High in the Peruvian Andes, an unexpected and severe February frost wipes out the potato crop of hundreds of farm families toiling at an elevation above 8,000 feet. The farmers have no safety net; they’ve lost not only their current crop but their seeds for the next growing season as well. “I am crying as if one of my own children died,” one farmer says,
tears streaming down her face.
As a visitor, I am surprised by what comes—or rather, doesn’t come—next. The news does not get out. No one knows what’s happened. The
farmers are mostly illiterate, they possess no radio stations or newspapers, and the Internet remains alien. Journalists rarely talk to them, either. Even their own government makes no announcement after learning of their emergency.
The plight of the Andean farmers, devastated by unexpected weather and now facing malnutrition as well as the difficult task of obtaining seeds for next year’s potato crop, presents a classic problem in communication about development. The Peruvian farmers,voiceless, essentially don’t exist. Though their country posted rapid economic growth last year, approaching an impressive 10 percent, these Andean subsistence farmers remain one bad day away from the worst kind of food insecurity.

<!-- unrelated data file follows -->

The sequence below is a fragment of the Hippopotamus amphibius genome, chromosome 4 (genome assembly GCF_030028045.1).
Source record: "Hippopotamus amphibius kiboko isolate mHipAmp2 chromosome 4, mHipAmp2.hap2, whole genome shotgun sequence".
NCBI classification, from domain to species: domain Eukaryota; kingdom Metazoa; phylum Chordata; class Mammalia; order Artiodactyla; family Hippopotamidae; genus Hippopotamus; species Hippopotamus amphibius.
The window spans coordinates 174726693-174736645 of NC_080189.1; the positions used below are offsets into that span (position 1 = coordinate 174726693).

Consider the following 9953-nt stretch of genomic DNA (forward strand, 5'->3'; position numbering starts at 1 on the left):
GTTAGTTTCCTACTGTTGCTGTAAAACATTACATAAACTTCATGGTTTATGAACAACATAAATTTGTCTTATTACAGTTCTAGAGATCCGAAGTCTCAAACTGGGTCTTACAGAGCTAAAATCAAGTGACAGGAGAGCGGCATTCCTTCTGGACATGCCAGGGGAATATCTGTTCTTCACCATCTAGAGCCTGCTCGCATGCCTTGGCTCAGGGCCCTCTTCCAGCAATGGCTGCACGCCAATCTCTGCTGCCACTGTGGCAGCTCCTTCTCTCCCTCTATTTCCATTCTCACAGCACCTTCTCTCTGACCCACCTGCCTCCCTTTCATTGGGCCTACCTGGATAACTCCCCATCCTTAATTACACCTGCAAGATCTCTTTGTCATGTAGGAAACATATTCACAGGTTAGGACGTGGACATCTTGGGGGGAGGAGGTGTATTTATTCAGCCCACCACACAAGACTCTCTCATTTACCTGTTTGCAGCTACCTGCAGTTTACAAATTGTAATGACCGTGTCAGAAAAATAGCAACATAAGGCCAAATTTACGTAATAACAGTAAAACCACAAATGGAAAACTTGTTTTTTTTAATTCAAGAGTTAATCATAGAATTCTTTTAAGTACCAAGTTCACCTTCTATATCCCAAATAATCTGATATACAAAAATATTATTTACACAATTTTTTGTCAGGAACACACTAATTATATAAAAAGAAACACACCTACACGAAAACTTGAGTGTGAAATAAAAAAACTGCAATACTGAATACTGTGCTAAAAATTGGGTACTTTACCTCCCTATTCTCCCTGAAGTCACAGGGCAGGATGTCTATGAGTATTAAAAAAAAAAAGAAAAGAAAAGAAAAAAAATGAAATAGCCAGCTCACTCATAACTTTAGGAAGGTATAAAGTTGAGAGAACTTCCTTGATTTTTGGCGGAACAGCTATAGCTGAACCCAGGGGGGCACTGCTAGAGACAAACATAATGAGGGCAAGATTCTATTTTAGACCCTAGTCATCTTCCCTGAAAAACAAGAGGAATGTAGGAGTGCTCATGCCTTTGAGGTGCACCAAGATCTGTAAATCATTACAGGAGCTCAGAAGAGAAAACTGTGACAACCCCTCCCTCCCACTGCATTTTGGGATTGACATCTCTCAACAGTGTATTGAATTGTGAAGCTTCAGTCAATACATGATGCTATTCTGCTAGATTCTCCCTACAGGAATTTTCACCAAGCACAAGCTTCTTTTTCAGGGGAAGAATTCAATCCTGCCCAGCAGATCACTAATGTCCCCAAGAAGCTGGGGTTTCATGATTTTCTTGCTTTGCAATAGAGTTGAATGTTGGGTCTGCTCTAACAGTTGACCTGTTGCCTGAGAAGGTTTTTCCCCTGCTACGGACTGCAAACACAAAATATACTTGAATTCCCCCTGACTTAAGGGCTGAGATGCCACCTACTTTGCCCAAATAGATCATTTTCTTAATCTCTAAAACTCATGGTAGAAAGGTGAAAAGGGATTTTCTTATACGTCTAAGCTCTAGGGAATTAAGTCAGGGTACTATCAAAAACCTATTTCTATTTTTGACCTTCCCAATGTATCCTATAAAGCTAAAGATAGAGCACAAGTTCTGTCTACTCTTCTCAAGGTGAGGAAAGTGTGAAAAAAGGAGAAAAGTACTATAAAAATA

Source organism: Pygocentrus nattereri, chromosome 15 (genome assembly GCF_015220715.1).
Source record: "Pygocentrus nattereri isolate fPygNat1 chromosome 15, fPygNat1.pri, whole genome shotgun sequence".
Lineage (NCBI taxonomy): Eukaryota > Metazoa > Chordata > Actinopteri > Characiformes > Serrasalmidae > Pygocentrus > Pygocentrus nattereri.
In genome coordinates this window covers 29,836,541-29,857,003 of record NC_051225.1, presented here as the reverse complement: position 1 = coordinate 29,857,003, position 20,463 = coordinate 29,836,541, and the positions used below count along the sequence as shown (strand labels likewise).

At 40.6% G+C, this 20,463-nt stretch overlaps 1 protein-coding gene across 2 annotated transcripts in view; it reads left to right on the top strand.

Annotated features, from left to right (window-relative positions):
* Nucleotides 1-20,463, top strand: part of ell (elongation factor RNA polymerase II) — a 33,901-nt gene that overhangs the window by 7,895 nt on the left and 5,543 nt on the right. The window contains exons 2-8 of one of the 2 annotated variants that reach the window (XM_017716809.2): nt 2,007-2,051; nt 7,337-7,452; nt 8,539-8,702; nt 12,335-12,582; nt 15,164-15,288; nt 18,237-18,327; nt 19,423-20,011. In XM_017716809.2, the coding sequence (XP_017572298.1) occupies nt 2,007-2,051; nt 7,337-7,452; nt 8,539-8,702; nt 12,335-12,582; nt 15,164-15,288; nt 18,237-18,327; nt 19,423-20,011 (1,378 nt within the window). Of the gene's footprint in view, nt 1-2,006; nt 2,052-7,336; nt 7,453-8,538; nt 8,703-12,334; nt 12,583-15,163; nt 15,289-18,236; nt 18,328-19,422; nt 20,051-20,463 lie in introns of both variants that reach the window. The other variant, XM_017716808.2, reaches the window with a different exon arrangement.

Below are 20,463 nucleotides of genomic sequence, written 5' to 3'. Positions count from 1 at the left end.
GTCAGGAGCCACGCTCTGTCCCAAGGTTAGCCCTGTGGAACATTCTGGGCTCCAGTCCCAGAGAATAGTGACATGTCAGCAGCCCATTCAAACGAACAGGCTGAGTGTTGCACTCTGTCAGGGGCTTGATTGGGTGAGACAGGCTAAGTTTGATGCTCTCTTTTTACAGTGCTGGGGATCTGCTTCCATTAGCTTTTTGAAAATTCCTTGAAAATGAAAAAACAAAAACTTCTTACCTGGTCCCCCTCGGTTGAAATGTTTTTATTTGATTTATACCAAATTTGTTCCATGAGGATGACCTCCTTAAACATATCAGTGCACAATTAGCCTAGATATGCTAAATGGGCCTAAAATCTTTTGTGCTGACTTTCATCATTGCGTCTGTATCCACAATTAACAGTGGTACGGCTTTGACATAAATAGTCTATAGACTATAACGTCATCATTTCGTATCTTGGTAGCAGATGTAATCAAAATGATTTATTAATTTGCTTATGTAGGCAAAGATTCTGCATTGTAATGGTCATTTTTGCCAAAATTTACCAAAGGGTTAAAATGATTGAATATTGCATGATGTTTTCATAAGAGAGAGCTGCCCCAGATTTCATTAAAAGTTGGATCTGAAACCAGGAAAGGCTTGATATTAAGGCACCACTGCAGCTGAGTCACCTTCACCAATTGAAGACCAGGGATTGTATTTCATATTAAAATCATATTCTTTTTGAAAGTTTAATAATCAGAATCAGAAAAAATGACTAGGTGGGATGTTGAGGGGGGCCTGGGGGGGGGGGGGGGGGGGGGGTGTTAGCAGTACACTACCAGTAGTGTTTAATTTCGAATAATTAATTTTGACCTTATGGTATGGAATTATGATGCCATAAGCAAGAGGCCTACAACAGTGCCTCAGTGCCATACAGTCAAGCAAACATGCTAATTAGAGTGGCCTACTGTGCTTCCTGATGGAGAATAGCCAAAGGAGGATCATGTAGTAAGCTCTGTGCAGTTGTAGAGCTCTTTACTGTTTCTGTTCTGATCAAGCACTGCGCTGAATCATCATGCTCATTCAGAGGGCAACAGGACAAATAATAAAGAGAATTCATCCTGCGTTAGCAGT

Their story has yet to make news in Peru and almost surely never will.
The plight of these poor farmers—and how the media should go about telling their story and many others like it—is the subject of this essay.
How best, in short, can the media cover development?
The issue of development is one of the most divisive of our time. Development for whom? Privileged elites? The mass of poor? The striving
middle classes? And development at what cost? Should it come at the expense of the environment, so that rapid economic growth lays the seeds for future catastrophes? Is development essentially economic or human? Is it best measured by the health and education of people?
The market for corporate equities? Employment?